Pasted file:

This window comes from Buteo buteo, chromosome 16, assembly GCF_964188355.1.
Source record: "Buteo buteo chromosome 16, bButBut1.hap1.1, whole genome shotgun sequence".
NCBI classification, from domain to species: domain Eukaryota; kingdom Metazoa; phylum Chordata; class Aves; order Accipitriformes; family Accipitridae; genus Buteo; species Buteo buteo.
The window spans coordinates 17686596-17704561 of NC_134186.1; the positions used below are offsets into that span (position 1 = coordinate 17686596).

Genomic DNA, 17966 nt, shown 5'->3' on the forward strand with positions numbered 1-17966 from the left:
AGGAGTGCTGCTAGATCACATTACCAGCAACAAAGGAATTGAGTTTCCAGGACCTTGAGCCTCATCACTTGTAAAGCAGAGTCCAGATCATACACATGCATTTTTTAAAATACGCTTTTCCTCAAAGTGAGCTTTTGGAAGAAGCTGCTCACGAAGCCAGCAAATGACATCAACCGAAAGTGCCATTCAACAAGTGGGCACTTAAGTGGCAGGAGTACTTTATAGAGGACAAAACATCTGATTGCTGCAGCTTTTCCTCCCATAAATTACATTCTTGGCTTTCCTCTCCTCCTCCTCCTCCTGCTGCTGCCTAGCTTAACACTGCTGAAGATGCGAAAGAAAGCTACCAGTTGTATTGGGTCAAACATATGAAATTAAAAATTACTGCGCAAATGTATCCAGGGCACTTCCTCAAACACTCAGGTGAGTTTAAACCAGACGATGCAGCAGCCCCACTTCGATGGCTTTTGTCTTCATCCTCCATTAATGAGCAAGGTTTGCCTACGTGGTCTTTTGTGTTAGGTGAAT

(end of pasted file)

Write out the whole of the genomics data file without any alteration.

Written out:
This window comes from Buteo buteo, chromosome 16, assembly GCF_964188355.1.
Source record: "Buteo buteo chromosome 16, bButBut1.hap1.1, whole genome shotgun sequence".
NCBI classification, from domain to species: domain Eukaryota; kingdom Metazoa; phylum Chordata; class Aves; order Accipitriformes; family Accipitridae; genus Buteo; species Buteo buteo.
The window spans coordinates 17686596-17704561 of NC_134186.1; the positions used below are offsets into that span (position 1 = coordinate 17686596).

Genomic DNA, 17966 nt, shown 5'->3' on the forward strand with positions numbered 1-17966 from the left:
AGGAGTGCTGCTAGATCACATTACCAGCAACAAAGGAATTGAGTTTCCAGGACCTTGAGCCTCATCACTTGTAAAGCAGAGTCCAGATCATACACATGCATTTTTTAAAATACGCTTTTCCTCAAAGTGAGCTTTTGGAAGAAGCTGCTCACGAAGCCAGCAAATGACATCAACCGAAAGTGCCATTCAACAAGTGGGCACTTAAGTGGCAGGAGTACTTTATAGAGGACAAAACATCTGATTGCTGCAGCTTTTCCTCCCATAAATTACATTCTTGGCTTTCCTCTCCTCCTCCTCCTCCTGCTGCTGCCTAGCTTAACACTGCTGAAGATGCGAAAGAAAGCTACCAGTTGTATTGGGTCAAACATATGAAATTAAAAATTACTGCGCAAATGTATCCAGGGCACTTCCTCAAACACTCAGGTGAGTTTAAACCAGACGATGCAGCAGCCCCACTTCGATGGCTTTTGTCTTCATCCTCCATTAATGAGCAAGGTTTGCCTACGTGGTCTTTTGTGTTAGGTGAAT